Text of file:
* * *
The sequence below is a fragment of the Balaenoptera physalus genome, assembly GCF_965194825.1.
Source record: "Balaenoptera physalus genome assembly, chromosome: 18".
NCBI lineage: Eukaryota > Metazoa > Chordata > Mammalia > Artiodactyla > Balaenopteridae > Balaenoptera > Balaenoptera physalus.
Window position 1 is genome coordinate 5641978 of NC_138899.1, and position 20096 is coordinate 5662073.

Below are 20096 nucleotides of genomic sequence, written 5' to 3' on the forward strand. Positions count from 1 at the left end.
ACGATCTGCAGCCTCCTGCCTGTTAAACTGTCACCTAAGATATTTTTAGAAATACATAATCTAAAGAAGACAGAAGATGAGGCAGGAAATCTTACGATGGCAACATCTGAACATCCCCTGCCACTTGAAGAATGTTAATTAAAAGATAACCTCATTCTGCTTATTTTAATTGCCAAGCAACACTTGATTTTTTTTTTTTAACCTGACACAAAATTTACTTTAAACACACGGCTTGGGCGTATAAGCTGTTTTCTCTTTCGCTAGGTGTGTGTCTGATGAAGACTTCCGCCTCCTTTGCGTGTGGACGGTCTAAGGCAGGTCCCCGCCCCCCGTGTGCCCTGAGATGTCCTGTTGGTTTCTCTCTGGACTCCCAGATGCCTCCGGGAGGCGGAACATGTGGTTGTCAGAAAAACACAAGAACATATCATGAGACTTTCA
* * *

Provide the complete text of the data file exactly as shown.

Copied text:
The sequence below is a fragment of the Balaenoptera physalus genome, assembly GCF_965194825.1.
Source record: "Balaenoptera physalus genome assembly, chromosome: 18".
NCBI lineage: Eukaryota > Metazoa > Chordata > Mammalia > Artiodactyla > Balaenopteridae > Balaenoptera > Balaenoptera physalus.
Window position 1 is genome coordinate 5641978 of NC_138899.1, and position 20096 is coordinate 5662073.

Below are 20096 nucleotides of genomic sequence, written 5' to 3' on the forward strand. Positions count from 1 at the left end.
ACGATCTGCAGCCTCCTGCCTGTTAAACTGTCACCTAAGATATTTTTAGAAATACATAATCTAAAGAAGACAGAAGATGAGGCAGGAAATCTTACGATGGCAACATCTGAACATCCCCTGCCACTTGAAGAATGTTAATTAAAAGATAACCTCATTCTGCTTATTTTAATTGCCAAGCAACACTTGATTTTTTTTTTTTAACCTGACACAAAATTTACTTTAAACACACGGCTTGGGCGTATAAGCTGTTTTCTCTTTCGCTAGGTGTGTGTCTGATGAAGACTTCCGCCTCCTTTGCGTGTGGACGGTCTAAGGCAGGTCCCCGCCCCCCGTGTGCCCTGAGATGTCCTGTTGGTTTCTCTCTGGACTCCCAGATGCCTCCGGGAGGCGGAACATGTGGTTGTCAGAAAAACACAAGAACATATCATGAGACTTTCA